The Key To Love: Connection
Myth: My partner knows I love him or her without me having to say it.
Truth: My partner needs to feel my love through my words and actions.
It’s a given: connection and communication are the keys to a healthy marriage. Even the greatest relationships suffer when either fails. Both members of a couple must possess the courage to express what they want and who they really are. You need to be able to speak up for yourself and create an environment in which your partner can speak freely and honestly as well. If you don’t feel understood, you won’t feel loved, and the same goes for your partner. It’s that simple.
At the same time, you have to communicate with tact; there’s a reason people sometimes shoot the messenger. Bearers of bad news are often irritating. Read on to learn the top 9 things you should never say to your partner if you want to keep the peace!
9. “What’s Your Problem?”
Never Say: “What’s your problem?” You’ll just come off as very cranky.
Do Say: “Is there something you want to discuss or change?”
A Good Response: “I want your help” or “I would like to tell you…” Use a neutral tone of voice to keep things calm.
8. “You Don’t Listen to Me!”
Never Say: “You don’t listen to me” or “You fly off the handle whenever I try to speak.” You are just fanning the flame.
Do Say: “I care about talking to you and appreciate that you will listen to me.”
A Good Response: “I want to hear what you have to say and will be calm.” Or, you can also ask to table the discussion until you are able to communicate better.
7. “Calm Down!”
Never Say: “Calm down.” This just guarantees your partner will become more upset.
Do Say: “Something must have happened, can you talk to me about it?”
A Good Response: “I don’t know that I can right now, but would you hold me, listen, or ____.”
6. “You Don’t Care About My Feelings.”
Never Say: “You don’t care about my feelings…” This just puts your mate on the defensive and they will be exonerating themselves instead of taking care of you.
Do Say: “I know you love me, but when you ____, I feel ___, and prefer that we could___. Is that okay with you?”
A Good Response: “I must not have shown you as well as I could, but I do care. Please give me another chance.”
5. “Use Your Brain.”
Never Say: “Use your brain” or “Be logical.” This is patronizing.
Do Say: “I’m not being clear. Please tell me what you did hear, and then I’ll explain it better.”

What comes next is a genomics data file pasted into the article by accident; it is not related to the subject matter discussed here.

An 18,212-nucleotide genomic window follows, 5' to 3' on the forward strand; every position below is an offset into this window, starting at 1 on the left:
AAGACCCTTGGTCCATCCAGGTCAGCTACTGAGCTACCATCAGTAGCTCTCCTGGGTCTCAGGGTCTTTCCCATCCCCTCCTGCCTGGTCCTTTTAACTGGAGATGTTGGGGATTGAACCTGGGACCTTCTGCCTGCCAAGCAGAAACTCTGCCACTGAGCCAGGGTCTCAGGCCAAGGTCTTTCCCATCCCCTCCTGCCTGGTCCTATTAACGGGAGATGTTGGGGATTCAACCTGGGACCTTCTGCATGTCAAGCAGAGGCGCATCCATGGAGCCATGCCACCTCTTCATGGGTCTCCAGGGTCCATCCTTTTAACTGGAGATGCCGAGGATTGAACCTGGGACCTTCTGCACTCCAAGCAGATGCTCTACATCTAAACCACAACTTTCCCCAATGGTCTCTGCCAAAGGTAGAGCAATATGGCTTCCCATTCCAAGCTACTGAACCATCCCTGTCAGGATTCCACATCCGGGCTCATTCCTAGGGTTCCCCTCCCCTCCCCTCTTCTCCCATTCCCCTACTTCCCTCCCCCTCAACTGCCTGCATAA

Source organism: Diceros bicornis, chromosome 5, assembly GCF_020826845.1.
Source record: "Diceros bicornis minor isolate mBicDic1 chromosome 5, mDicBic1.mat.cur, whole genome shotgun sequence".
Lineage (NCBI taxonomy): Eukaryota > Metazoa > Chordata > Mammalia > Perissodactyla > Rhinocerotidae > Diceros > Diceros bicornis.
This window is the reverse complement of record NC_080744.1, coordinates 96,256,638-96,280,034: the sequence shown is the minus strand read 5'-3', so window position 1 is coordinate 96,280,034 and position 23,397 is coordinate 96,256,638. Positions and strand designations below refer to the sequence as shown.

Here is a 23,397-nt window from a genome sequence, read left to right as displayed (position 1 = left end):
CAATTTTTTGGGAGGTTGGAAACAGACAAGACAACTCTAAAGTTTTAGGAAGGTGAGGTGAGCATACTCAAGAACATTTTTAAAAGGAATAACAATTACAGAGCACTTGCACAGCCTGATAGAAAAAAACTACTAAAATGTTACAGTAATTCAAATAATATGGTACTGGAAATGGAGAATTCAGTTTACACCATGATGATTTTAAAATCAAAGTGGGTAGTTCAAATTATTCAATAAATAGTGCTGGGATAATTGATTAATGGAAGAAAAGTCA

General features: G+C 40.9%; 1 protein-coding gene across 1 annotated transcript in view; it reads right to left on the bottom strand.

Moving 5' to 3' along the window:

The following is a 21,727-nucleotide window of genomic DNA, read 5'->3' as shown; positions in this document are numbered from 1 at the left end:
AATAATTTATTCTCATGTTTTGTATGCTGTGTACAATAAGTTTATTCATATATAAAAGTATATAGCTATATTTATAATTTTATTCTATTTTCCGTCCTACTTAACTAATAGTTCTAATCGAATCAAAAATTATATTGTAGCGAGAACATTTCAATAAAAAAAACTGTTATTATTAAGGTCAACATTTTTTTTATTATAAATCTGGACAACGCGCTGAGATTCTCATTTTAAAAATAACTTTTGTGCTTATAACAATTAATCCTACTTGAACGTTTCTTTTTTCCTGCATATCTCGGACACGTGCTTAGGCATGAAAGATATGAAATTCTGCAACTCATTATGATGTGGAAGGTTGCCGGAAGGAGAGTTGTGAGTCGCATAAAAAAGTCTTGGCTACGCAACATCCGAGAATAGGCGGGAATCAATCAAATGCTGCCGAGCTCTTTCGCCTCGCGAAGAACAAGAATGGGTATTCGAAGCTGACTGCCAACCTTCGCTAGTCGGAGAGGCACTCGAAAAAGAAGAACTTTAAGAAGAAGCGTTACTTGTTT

A Good Response: “I think you mean___” or “Tell me what I’ve missed.”
4. “You Are An Idiot.”
Never Say: “You are an idiot, or heartless, or a nag, etc.” Comments like this create distance. Character assassination is not good foreplay!
Do Say: “I appreciate your awareness, concern, and care for our relationship. Could we start over?”
A Good Response: When words fail, a logical, heartfelt, and succinct e-mail might be in order.
3. “Why Would You Do That?!”
Never Say: Anything in a lecturing, complaining, or whining tone. It’s pompous, manipulative, and demotivating.
Do Say: Hold hands, make eye contact, keep it in the now, and speak as though you are addressing a peer.
A Good Response: “What is it that I could do for you?” Act friendlier than you feel.
2. “You Always _______!”
Never Say: The words “always” or “never.” Even the worst of us get it right sometimes.
Do Say: “Would you do me a favor?” Then state your present complaint—no past, no future.
A Good Response: “That is something I can correct.” Do not defend yourself.
1. “I Can’t Talk to You About Anything!”
Never Say: “I can’t talk to you about anything important.” And don’t cry, sulk, or with- draw. It’s not fair.
Do Say: State what you want or need without making your mate feel bad for not having already delivered it.
A Good Response: “Whenever you are ready, I want to hear how to please you.”
Conveying your true feelings is an important action, but how your convey them is just as important. Make sure that when you communicate, you are not adding extra hurt or complications to the problem at hand. The point is to move forward.
In a perfect relationship world, there would be no fighting. But you don’t live in a perfect world, and people often feel misunderstood, neglected, insecure, and any number of other emotions that can lead to fights and disagreements. That doesn’t mean your relationship is headed for doom and gloom, and it doesn’t necessarily mean you are any less connected. Fighting, or arguing, can even be healthy for a relationship if it’s done respectfully and you both come out of it with a better understanding of the other person when the conflict is resolved.